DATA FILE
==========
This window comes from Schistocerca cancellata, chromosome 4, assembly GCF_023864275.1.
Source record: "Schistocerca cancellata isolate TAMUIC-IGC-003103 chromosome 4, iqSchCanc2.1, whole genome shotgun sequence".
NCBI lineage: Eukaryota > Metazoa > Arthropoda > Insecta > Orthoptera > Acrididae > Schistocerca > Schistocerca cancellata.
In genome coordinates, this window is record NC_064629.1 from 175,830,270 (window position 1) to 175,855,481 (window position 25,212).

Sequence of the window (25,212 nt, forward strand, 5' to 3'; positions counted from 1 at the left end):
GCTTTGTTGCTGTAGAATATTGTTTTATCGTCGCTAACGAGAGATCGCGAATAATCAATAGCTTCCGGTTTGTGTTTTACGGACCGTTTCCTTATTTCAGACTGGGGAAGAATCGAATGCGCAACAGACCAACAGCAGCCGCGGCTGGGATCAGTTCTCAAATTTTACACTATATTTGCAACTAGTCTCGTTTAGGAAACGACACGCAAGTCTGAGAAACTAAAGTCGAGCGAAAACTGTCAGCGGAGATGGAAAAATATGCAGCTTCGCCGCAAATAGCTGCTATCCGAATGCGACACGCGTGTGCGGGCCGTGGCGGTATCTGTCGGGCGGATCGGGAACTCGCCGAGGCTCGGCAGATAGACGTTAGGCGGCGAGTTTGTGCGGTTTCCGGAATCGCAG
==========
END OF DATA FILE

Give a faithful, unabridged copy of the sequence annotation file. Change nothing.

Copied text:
This window comes from Schistocerca cancellata, chromosome 4, assembly GCF_023864275.1.
Source record: "Schistocerca cancellata isolate TAMUIC-IGC-003103 chromosome 4, iqSchCanc2.1, whole genome shotgun sequence".
NCBI lineage: Eukaryota > Metazoa > Arthropoda > Insecta > Orthoptera > Acrididae > Schistocerca > Schistocerca cancellata.
In genome coordinates, this window is record NC_064629.1 from 175,830,270 (window position 1) to 175,855,481 (window position 25,212).

Sequence of the window (25,212 nt, forward strand, 5' to 3'; positions counted from 1 at the left end):
GCTTTGTTGCTGTAGAATATTGTTTTATCGTCGCTAACGAGAGATCGCGAATAATCAATAGCTTCCGGTTTGTGTTTTACGGACCGTTTCCTTATTTCAGACTGGGGAAGAATCGAATGCGCAACAGACCAACAGCAGCCGCGGCTGGGATCAGTTCTCAAATTTTACACTATATTTGCAACTAGTCTCGTTTAGGAAACGACACGCAAGTCTGAGAAACTAAAGTCGAGCGAAAACTGTCAGCGGAGATGGAAAAATATGCAGCTTCGCCGCAAATAGCTGCTATCCGAATGCGACACGCGTGTGCGGGCCGTGGCGGTATCTGTCGGGCGGATCGGGAACTCGCCGAGGCTCGGCAGATAGACGTTAGGCGGCGAGTTTGTGCGGTTTCCGGAATCGCAG